Thursday, December 3, 2020

Portable: My Tent


My tent at Arrow Rock State Park, Missouri. May 2018.
My tent at Arrow Rock State Park, Missouri. May 2018.

There's nothing particularly wowza about my tent, but I'm writing about it because Sinh, my Vietnamese student who I met up with in Las Vegas in early 2020, is in the market for tents, and we talked a bit about mine and how I like it. He asked me how long I've had it, and I had to think about that. Years. Years. But how many years?

My daughter and I took a road trip to Alaska in the second half of the 90s, and I did not have the tent then. We borrowed a tent from one of my cousins. 

I did not have the tent when I decided to pass the turn of the millennium in Organ Pipe National Monument in December 1999/January 2000. That tent was a geriatric pup tent, basically. The Y2K trip was my second solo road trip.

I did have the tent on my solo trip out west in September 2007, where I camped near Sedona and at the Grand Canyon. I wrote about this trip here and here

My tent at Grand Canyon. September 2007.
My tent at Grand Canyon. September 2007.

So we'll go with September 2007 - I've had my tent for at least 13 years. It's a Eureka Tetragon 8.

I said there's nothing wowza about my tent, but that doesn't mean I don't love it. Here's why:

  • It's easy and relatively fast for me to put up by myself.
  • Roomy!!!! It's a Law of the Universe that when a manufacturer says a tent is a two-person, three-person, or whatever-person tent, you actually need to subtract at least one human from that count. Unless, of course, you love to sleep in a tent like a pup in a newborn litter, with all of your gear outside. So, I think my tent is supposed to be a four-person tent, but it is ideally built for two. 
  • A lot of pockets that suspend from three walls.
  • A loop at the ceiling peak from which I can hang a lantern or keys or whatever. 
  • The door is off-center - toward the right- so I've got a more spacious living area in the left side of the tent.
  • I can almost completely stand up  in my tent. 

Related posts on tent camping

 2018: Missouri: Arrow Rock Camping, Part 1: Cold Coffee and Some Walks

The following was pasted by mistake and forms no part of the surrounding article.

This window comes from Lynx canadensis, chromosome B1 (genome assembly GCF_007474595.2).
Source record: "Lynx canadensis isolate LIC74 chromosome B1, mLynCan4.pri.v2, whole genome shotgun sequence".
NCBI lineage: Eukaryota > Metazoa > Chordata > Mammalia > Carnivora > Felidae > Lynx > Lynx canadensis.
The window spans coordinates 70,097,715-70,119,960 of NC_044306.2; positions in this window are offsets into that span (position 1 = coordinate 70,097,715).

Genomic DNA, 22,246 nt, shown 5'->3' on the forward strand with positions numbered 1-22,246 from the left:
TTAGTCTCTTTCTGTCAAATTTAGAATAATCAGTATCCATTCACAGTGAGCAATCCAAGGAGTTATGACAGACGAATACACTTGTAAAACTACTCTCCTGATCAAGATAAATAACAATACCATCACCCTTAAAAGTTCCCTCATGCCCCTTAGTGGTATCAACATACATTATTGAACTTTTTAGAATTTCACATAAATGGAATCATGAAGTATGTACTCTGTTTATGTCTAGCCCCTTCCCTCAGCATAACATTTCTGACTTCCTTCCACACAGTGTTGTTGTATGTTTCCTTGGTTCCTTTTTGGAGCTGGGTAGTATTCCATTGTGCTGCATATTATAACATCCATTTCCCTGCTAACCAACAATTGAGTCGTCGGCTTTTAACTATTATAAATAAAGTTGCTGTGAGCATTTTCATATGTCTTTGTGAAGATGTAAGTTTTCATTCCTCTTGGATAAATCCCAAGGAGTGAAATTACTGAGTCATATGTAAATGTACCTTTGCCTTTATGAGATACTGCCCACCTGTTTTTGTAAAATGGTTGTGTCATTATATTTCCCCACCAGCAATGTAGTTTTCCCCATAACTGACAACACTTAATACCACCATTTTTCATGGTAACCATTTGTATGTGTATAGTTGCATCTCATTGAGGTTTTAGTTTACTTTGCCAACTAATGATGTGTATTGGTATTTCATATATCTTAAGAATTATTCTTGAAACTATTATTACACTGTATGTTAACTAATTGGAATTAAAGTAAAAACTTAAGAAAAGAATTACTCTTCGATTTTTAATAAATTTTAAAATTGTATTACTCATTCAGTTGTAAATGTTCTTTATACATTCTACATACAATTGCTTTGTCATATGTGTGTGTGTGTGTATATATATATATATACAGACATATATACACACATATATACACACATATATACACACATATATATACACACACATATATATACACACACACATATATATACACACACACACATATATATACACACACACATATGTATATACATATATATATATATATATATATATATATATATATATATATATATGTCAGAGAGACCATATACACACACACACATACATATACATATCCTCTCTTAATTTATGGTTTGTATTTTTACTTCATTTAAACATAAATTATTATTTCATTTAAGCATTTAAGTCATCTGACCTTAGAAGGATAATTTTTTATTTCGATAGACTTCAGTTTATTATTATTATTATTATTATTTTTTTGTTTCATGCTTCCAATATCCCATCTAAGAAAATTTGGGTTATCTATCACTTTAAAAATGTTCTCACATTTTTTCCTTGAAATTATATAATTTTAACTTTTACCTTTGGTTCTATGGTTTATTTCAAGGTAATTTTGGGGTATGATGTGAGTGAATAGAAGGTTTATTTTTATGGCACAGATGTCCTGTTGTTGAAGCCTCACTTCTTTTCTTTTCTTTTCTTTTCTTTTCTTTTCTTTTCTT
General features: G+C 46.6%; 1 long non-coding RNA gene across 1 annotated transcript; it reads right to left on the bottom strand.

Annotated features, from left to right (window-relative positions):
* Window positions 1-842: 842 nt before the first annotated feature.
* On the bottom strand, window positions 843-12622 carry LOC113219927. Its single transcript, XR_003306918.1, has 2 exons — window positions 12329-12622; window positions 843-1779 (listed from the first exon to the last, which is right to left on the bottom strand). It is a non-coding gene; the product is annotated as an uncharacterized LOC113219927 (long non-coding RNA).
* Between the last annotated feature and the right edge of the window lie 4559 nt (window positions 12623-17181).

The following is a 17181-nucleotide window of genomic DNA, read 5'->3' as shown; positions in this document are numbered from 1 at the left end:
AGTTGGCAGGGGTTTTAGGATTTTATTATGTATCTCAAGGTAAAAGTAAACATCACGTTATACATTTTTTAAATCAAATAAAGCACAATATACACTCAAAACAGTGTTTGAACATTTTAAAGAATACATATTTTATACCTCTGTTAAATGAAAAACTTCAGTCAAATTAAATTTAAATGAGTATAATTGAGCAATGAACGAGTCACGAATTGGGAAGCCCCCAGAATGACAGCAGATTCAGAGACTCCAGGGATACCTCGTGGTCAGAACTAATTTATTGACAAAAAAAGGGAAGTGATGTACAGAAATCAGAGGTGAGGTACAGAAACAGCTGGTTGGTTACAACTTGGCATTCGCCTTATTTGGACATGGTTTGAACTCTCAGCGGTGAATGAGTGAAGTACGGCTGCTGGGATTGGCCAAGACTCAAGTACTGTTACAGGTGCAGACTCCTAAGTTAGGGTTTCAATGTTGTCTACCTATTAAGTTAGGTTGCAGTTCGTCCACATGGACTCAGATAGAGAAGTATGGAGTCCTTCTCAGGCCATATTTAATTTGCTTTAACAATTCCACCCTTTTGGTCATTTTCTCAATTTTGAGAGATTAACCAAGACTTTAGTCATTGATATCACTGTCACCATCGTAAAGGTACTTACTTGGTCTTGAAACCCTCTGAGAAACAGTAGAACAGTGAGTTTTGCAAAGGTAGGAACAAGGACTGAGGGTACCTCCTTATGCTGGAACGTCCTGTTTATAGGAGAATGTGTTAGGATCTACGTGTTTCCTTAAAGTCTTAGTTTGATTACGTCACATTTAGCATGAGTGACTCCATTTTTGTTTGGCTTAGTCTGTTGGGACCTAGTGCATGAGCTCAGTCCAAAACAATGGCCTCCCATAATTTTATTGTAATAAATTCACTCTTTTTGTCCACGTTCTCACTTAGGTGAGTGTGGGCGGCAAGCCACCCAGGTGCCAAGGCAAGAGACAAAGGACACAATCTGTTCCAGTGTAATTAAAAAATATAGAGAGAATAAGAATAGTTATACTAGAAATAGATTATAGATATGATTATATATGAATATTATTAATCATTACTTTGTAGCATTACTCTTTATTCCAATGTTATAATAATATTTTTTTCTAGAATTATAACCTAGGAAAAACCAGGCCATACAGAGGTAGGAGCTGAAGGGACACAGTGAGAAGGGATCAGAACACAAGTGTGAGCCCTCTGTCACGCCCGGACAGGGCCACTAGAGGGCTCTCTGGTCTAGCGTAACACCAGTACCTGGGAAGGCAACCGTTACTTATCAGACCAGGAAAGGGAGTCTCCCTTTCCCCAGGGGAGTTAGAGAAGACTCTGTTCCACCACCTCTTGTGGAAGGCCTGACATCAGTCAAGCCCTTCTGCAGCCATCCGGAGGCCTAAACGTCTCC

2017: Arkansas: Lake Catherine State Park, Part 1: Nostalgia

2017: Texas: Big Bend National Park, including a video of a tarantula checking out my tent

2012: New Mexico: Oliver Lee Memorial State Park: My Temporary Home


Tarantula on my tent, Big Bend National Park, Texas. September 2017.
Tarantula on my tent, Big Bend National Park, Texas. September 2017.

In a post about tents and camping, how can one not include something about ..... bears? 

From A Walk in the Woods, by Bill Bryson, about that night in his tent 

From the hilarious Hairpin interview with Molly Langmuir on her solo hike in the Tetons, where every moment was consumed by the fear of bears. Below, an excerpt: 

"The ranger who gave the canister you’re supposed to keep all your food in and leave 100 yards away from your tent at night explained that even if you drink an Emercen-C in your Nalgene you should put it in your canister, and that was actually what put me over the edge. Because if bears can smell an Emercen-C in a closed Nalgene, they were clearly a sort of advanced supercreature that could definitely sniff out the crumbs I’d likely drop on myself at some point. Plus, for all I remembered the last time I had used my sleeping bag I had been binging on beef jerky right next to a barbecue smoker. Also I didn’t know how far 100 yards was."
I remember solo camping at Padre Island National Seashore over the Christmas-New Year week one year, where I'd looked forward to actually camping on the beach .... until the campground host told me of the recent camper whose tent had been invaded by the local coyotes one night while he slept! That asshole. By whom, I mean, the campground host. 

Although I pitched my tent next to a group of young, robust Russian men, working in Dallas, I slept that night with a knife in my hand, hyper-alert at every tiny snap of my tent wall from a breeze, thinking of those coyotes. 


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